of death; and both are the works of the devil, which Christ came to destroy, and has destroyed; and Satan, because of his concern in the ruin of our hist parents, by his temptations, and so of all mankind, he is said to be a murderer from the beginning, John viii. 44. — 3. Death of sight is of God only; it is he who threatened with it in case of sin; and made it the sanction of his law. Death, whenever he comes and attacks inen, it is by a commission from God. He is

[ocr errors]


sometimes représented as a person coming up at our windows, and into our palaces and houses, like a bailiff to arrest men; and sometimes as on horseback and armed, and power given him to kill men with various sorts of judge ments, as famine, pestilence, sword, and wild beasts; and whatever are the means of the death of men, whether extraordinary or ordinary, they are all of God, and under his direction; every disorder, disease, and sickness, are servants sent by him to execute his pleasure; insomuch that death is frequently spoken of as his act, and as inflicted by him; it is expressed by taking men avay; by taking away their life oi soul; by gathering the breath and Spirit of men to himself; by prevailing against man, and causing him to pass away; and by changing his countenance, and sending him away. --- 4. Death is, by his appointment ; it is the statue-law of heaven. The grave is the house appointed for all nen living, Job xxx. 23. All things leading to death, and which isstie in it, are under a divine appointment. All afflictions, diseases, and disorders; are of God; these are not fortuitous events, that come by c.iance, or spring out of the dust; but come by the appointment of God, to bring about the dissolation by death: all the circumstances of it are according to the determinare counsel and will of God; as what death, and by what event, a inan shail die; and the manner of liis death, and the place where; for though we are told where we were born, and know where we now live; yet no man knows where he shall die; none but God knows this, who has determined the times before appointed, and the bounds of men's habitations, where they shall live, and where they shall die. The time of a man's death is appointed by God; for tiere is time for every purpose of God, for the execution of it: A time to be born, and a time to die, Eccles. iii. 1, 2. there is an appoin ed iime for man on cartil, when he shall come into the world, how long he shall continue in it, and when lie shall go out of it; and before this time no man dies. The Jews sought to lay hold on Christ, to take away his life, but they could not, because his hour was not come; and the same holds good of every man. Nor can any live longer than the appointed time; The time drew nigh that Israel musi die, Gen. xlvii. 29. there was a time fixed for it, and that was at hand, when he must dic, and there was no going beyond it. Says Job, of man, his days are deterinined, the number of his months are with thee; thou hast appointed his bouinds that he cannot pass, Job xiv. 5. a man cannot lengthen out his days, nor another for him; no man can add one cubit unto his stature, or rather, to his age, Matt. vi. 27. The days of men are compared to an hand's-breath, Psal. xxxix. 5. and to this hand's-breadth, a cubit, nor indeed, any measure at all, can be added, with all the thought, care, and means, that can be made use of; physicians, in this respect, are physicians of no value; they cannot prolong the life of men; they may make life a little inore easy and comfortable while it lasts ; but they canno: protract it one moment: nor can men that abound with wealth and riches, give to God a ransom for themselves and others, that they should still live for ever, and see no corrup:ion.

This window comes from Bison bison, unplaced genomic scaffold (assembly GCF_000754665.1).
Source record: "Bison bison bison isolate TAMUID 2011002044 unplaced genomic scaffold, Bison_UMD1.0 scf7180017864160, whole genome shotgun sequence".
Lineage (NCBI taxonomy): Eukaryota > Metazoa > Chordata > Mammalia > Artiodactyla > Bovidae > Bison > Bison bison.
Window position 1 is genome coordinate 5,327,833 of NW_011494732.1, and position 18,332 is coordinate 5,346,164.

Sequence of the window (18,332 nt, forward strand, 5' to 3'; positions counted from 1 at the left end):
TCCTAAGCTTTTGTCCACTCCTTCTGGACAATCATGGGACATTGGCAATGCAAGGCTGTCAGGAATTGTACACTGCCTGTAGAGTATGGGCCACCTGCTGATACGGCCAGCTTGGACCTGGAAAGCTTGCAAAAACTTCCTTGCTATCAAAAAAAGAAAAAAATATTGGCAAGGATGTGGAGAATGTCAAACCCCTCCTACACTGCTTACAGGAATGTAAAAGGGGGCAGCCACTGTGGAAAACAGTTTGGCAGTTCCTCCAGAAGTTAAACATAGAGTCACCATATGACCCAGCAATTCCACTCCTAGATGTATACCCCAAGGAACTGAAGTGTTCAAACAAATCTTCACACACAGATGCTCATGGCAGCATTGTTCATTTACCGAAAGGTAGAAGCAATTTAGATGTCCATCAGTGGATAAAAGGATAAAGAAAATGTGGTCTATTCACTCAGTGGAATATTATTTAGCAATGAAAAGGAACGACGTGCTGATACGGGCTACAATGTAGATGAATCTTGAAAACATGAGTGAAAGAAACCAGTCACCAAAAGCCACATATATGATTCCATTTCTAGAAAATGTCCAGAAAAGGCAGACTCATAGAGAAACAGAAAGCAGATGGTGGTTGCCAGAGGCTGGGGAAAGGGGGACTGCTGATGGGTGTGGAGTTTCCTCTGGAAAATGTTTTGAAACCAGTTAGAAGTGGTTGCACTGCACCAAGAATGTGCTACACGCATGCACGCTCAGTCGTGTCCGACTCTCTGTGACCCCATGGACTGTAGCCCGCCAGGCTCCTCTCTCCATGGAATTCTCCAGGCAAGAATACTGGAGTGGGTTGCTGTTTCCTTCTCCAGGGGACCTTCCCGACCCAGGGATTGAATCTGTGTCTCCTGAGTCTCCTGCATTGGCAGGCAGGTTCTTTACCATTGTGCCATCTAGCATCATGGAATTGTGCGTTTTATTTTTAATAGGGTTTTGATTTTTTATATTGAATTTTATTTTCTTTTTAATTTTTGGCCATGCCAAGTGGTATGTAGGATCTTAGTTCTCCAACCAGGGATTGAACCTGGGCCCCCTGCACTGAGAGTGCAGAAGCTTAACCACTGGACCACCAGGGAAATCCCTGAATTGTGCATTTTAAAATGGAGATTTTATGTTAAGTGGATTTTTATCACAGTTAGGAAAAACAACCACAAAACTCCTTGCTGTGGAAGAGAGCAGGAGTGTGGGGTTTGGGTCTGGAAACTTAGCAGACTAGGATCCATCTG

« 前へ次へ »